Monterey Auto Week. Monterey Car Week. Classic Car Week. By any name, the now nearly two-week presentation of all things automotive will be back in mid-August.
After a one-year hiatus because of the Covid-19 pandemic, most of the usual annual attractions — shows to auctions, speakers’ forums to memorabilia — will unfold throughout the Monterey Peninsula.
Recently approved as an indoor show, the Automobilia Pop-Up Show, with a new one-year-only husband-wife organization team, will be held Aug. 10-11 at Embassy Suites in Seaside.
Monterey Auto Week Is Back
While long-time show organizer Everett Anton “Tony” Singer (www.vintageautoposters.com) continues plans for a full-field 2022 return, Andrew Herrala and his wife Kim Foxx will coordinate this year’s edition. It will include about 25 vendors of memorabilia — hood ornaments to owner manuals, vintage scale models to apparel, books to keychains.
Herrala is my guest this week on The Weekly Driver Podcast. Co-host Bruce Aldrich is on vacation, but my guest, a Ferrari memorabilia expert, and I discuss all things auto memorabilia.
Herrala and Foxx own Ferrari Literature (www.ferrariliterature.com). It caters to owners of the Italian supercar seeking the vehicles’ often rare paperwork as well as a kaleidoscope of other Ferrari-related stuff.
We discuss the increased interest in automotive memorabilia and how interest changes in different parts of the country. We talk about fraud in auto memorabilia collecting and how the industry changed during the pandemic.
As a long-time freelance writer for the Monterey Herald, I first interviewed Herrala two years ago, the first year the memorabilia event had expanded to three days.
“We have factory, original printed literature for Ferraris,” Herrala said on the show’s opening day in 2019. “You can get some of this stuff online, but you have to be careful it’s authentic. Some guys are real sticklers. If you have a ’65 car, you don’t want a ’67 manual. You want all the details perfect.”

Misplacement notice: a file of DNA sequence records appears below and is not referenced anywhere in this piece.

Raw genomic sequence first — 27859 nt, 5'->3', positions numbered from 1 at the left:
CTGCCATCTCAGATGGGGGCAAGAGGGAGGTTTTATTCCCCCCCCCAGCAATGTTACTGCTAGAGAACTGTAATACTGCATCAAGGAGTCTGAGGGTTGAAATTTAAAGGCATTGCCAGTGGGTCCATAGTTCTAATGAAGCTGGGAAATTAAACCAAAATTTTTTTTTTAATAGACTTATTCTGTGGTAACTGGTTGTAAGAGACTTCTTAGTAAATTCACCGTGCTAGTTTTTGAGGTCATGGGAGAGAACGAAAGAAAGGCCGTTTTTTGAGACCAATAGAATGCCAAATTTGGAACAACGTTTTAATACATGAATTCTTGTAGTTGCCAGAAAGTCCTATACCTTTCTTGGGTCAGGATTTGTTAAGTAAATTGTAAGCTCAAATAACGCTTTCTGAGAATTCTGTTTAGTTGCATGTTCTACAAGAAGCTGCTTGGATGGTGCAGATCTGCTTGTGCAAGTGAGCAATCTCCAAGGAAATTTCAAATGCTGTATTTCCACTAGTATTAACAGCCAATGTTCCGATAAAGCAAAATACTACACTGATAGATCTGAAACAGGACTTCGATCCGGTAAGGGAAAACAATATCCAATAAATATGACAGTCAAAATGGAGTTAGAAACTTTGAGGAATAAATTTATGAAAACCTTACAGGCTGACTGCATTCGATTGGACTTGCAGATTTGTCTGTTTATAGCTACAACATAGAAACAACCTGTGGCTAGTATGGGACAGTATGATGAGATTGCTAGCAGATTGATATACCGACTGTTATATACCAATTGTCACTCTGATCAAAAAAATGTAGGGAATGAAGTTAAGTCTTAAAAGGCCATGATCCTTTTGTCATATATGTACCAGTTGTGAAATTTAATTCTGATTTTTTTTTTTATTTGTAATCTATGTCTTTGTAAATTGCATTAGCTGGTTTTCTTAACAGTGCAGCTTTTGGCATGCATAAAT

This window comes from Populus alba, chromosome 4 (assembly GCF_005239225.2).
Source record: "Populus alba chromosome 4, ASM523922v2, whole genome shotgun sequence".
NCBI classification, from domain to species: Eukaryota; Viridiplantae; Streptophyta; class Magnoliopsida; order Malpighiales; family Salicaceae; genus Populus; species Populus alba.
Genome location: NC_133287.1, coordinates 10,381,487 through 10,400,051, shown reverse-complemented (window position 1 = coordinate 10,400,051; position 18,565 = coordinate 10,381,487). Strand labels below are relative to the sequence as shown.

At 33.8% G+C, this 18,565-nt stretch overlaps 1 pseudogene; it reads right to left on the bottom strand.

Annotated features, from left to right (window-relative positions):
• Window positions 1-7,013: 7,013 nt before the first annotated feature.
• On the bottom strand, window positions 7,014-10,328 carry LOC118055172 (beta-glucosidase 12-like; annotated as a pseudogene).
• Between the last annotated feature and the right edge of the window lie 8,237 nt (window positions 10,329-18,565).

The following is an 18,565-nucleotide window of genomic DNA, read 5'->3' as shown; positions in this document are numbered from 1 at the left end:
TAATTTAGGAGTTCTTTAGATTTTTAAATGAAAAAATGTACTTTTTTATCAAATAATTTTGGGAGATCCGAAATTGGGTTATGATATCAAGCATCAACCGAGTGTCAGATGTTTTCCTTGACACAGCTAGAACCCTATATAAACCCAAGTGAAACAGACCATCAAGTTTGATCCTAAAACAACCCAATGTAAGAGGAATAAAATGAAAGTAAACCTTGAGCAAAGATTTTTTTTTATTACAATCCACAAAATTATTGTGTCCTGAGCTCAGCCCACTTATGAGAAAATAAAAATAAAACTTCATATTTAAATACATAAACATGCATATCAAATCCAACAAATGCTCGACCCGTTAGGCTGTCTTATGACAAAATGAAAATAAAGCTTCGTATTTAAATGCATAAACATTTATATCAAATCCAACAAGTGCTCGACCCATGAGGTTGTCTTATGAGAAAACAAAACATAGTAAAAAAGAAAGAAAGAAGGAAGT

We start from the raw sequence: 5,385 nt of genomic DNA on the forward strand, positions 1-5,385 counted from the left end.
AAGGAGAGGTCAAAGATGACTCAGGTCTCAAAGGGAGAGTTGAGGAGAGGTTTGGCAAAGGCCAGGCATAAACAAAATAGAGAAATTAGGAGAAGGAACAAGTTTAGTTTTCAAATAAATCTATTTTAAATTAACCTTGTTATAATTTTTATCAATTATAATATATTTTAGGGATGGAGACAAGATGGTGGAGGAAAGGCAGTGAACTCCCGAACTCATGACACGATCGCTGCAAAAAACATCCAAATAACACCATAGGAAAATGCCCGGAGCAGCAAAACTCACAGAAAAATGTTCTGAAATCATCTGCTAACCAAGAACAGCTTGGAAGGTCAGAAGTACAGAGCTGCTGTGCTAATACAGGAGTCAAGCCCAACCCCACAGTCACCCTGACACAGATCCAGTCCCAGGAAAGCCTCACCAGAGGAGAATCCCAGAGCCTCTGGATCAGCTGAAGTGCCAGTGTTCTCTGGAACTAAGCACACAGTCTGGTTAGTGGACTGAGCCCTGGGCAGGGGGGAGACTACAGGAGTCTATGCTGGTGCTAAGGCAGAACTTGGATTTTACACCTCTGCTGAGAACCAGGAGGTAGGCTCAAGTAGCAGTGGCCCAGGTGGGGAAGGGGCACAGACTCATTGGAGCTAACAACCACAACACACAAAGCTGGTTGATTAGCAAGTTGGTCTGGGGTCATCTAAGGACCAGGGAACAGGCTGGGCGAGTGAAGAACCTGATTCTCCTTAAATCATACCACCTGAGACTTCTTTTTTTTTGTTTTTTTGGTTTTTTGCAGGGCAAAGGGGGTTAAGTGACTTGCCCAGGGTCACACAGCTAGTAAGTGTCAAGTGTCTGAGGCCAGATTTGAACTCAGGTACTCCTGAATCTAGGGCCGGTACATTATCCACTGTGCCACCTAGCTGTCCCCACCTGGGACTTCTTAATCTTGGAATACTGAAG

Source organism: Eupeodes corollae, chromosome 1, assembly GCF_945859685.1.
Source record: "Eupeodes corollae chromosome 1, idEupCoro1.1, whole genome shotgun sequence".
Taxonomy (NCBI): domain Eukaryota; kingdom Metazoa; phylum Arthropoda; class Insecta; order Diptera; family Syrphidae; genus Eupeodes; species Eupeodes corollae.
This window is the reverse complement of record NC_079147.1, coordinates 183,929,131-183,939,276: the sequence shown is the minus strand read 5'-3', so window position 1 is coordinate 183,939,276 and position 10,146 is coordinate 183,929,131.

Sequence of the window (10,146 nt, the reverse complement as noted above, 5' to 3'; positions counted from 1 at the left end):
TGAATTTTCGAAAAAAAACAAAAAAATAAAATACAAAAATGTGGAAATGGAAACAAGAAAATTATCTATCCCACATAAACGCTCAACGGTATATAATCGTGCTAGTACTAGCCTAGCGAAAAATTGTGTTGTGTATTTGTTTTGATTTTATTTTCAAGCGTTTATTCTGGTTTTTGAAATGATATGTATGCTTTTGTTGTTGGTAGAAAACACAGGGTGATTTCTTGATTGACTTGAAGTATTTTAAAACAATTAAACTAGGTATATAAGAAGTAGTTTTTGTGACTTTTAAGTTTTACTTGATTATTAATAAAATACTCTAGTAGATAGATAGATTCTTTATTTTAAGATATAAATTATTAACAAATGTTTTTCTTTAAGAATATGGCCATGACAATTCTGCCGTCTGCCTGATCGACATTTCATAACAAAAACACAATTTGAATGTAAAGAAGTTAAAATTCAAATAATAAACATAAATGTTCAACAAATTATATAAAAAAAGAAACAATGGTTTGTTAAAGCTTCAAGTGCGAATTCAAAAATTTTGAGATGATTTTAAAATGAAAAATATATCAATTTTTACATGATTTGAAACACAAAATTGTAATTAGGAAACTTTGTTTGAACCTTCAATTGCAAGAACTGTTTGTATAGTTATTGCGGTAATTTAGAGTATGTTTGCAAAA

Herrala has been involved with Ferrari for years and has owned several of the supercars. He’s traveled to memorabilia shows around the country. Pouches, brochures, manuals, dealer directories, posters, books, parts and tools, posters, yearbooks and other collectibles are all offered beginning from 1947 models.
While smaller this year, many of the regular vendors will be back, including Robert Carter, who owns Carter Artworks.
Carter’s paintings, which range from $5,000 to $20,000 are often sold to museums, restaurants, homeowners and, of course, vintage car owners. He also sells limited edition posters.
“I did fruit labels for about 12 years,” Carter in 2019. “I was still a motorcycle nut and into cars, so one day I just took a fruit truck label and instead of oranges, and put a Ferrari in there. It looked much better. This (a painting of a red Ferrari) is the best canned tomato label you’ll ever see.”
Please join me for comprehensive 30 minutes all about automotive memorabilia on episode #184 of The Weekly Driver Podcast.
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Article Last Updated: June 16, 2021.
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A sports, travel and business journalist for more than 45 years, James has written the new car review column The Weekly Driver since 2004.
In addition to this site, James writes a Sunday automotive column for The San Jose Mercury and East Bay Times in Walnut Creek, Calif., and a monthly auto review column for Gulfshore Business, a magazine in Southwest Florida.
An author and contributor to many newspapers, magazines and online publications, James has co-hosted The Weekly Driver Podcast since 2017.